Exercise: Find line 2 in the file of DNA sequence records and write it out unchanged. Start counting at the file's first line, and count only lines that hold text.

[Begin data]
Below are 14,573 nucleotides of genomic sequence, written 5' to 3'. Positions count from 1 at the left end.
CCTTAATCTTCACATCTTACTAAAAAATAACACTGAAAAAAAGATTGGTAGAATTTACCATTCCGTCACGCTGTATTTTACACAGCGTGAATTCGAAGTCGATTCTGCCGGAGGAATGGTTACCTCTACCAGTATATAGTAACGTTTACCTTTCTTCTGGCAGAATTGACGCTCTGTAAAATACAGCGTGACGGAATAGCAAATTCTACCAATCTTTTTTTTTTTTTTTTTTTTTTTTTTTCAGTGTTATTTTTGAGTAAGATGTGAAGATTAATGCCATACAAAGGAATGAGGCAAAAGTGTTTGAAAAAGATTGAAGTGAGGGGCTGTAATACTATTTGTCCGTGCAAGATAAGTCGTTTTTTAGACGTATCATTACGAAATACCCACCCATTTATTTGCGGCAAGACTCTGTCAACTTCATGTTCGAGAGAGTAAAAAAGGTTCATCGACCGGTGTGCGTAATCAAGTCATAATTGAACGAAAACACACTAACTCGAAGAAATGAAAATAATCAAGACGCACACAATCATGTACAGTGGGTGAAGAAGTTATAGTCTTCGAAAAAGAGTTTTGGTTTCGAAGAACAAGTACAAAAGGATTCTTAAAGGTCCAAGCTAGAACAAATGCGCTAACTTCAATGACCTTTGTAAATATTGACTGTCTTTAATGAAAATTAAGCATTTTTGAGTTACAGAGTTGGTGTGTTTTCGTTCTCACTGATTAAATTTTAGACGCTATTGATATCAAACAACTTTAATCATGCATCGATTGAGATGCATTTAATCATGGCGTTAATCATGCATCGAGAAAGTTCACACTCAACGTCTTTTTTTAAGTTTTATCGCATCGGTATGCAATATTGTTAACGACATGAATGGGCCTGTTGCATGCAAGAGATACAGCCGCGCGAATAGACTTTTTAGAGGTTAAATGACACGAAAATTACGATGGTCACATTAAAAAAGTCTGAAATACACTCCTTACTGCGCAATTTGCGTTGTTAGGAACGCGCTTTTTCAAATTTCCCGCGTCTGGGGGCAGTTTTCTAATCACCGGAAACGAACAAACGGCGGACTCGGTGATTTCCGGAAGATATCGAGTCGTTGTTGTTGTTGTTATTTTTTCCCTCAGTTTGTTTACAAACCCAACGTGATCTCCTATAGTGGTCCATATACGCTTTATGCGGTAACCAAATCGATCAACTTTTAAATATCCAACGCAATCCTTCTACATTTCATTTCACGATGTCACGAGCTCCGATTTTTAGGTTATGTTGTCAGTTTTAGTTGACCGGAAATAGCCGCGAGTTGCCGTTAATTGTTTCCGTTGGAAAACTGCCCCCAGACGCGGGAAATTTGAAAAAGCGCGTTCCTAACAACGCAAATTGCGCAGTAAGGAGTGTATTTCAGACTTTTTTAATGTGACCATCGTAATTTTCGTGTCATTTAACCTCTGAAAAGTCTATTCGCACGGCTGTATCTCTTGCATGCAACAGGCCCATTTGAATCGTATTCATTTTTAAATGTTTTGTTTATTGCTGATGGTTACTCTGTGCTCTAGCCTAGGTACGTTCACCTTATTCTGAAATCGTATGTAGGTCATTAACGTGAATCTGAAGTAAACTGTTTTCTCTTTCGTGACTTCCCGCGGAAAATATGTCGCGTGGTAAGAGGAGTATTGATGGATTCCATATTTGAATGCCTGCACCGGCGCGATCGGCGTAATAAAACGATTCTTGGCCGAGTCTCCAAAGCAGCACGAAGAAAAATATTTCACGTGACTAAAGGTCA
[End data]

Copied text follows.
CCTTAATCTTCACATCTTACTAAAAAATAACACTGAAAAAAAGATTGGTAGAATTTACCATTCCGTCACGCTGTATTTTACACAGCGTGAATTCGAAGTCGATTCTGCCGGAGGAATGGTTACCTCTACCAGTATATAGTAACGTTTACCTTTCTTCTGGCAGAATTGACGCTCTGTAAAATACAGCGTGACGGAATAGCAAATTCTACCAATCTTTTTTTTTTTTTTTTTTTTTTTTTTTCAGTGTTATTTTTGAGTAAGATGTGAAGATTAATGCCATACAAAGGAATGAGGCAAAAGTGTTTGAAAAAGATTGAAGTGAGGGGCTGTAATACTATTTGTCCGTGCAAGATAAGTCGTTTTTTAGACGTATCATTACGAAATACCCACCCATTTATTTGCGGCAAGACTCTGTCAACTTCATGTTCGAGAGAGTAAAAAAGGTTCATCGACCGGTGTGCGTAATCAAGTCATAATTGAACGAAAACACACTAACTCGAAGAAATGAAAATAATCAAGACGCACACAATCATGTACAGTGGGTGAAGAAGTTATAGTCTTCGAAAAAGAGTTTTGGTTTCGAAGAACAAGTACAAAAGGATTCTTAAAGGTCCAAGCTAGAACAAATGCGCTAACTTCAATGACCTTTGTAAATATTGACTGTCTTTAATGAAAATTAAGCATTTTTGAGTTACAGAGTTGGTGTGTTTTCGTTCTCACTGATTAAATTTTAGACGCTATTGATATCAAACAACTTTAATCATGCATCGATTGAGATGCATTTAATCATGGCGTTAATCATGCATCGAGAAAGTTCACACTCAACGTCTTTTTTTAAGTTTTATCGCATCGGTATGCAATATTGTTAACGACATGAATGGGCCTGTTGCATGCAAGAGATACAGCCGCGCGAATAGACTTTTTAGAGGTTAAATGACACGAAAATTACGATGGTCACATTAAAAAAGTCTGAAATACACTCCTTACTGCGCAATTTGCGTTGTTAGGAACGCGCTTTTTCAAATTTCCCGCGTCTGGGGGCAGTTTTCTAATCACCGGAAACGAACAAACGGCGGACTCGGTGATTTCCGGAAGATATCGAGTCGTTGTTGTTGTTGTTATTTTTTCCCTCAGTTTGTTTACAAACCCAACGTGATCTCCTATAGTGGTCCATATACGCTTTATGCGGTAACCAAATCGATCAACTTTTAAATATCCAACGCAATCCTTCTACATTTCATTTCACGATGTCACGAGCTCCGATTTTTAGGTTATGTTGTCAGTTTTAGTTGACCGGAAATAGCCGCGAGTTGCCGTTAATTGTTTCCGTTGGAAAACTGCCCCCAGACGCGGGAAATTTGAAAAAGCGCGTTCCTAACAACGCAAATTGCGCAGTAAGGAGTGTATTTCAGACTTTTTTAATGTGACCATCGTAATTTTCGTGTCATTTAACCTCTGAAAAGTCTATTCGCACGGCTGTATCTCTTGCATGCAACAGGCCCATTTGAATCGTATTCATTTTTAAATGTTTTGTTTATTGCTGATGGTTACTCTGTGCTCTAGCCTAGGTACGTTCACCTTATTCTGAAATCGTATGTAGGTCATTAACGTGAATCTGAAGTAAACTGTTTTCTCTTTCGTGACTTCCCGCGGAAAATATGTCGCGTGGTAAGAGGAGTATTGATGGATTCCATATTTGAATGCCTGCACCGGCGCGATCGGCGTAATAAAACGATTCTTGGCCGAGTCTCCAAAGCAGCACGAAGAAAAATATTTCACGTGACTAAAGGTCA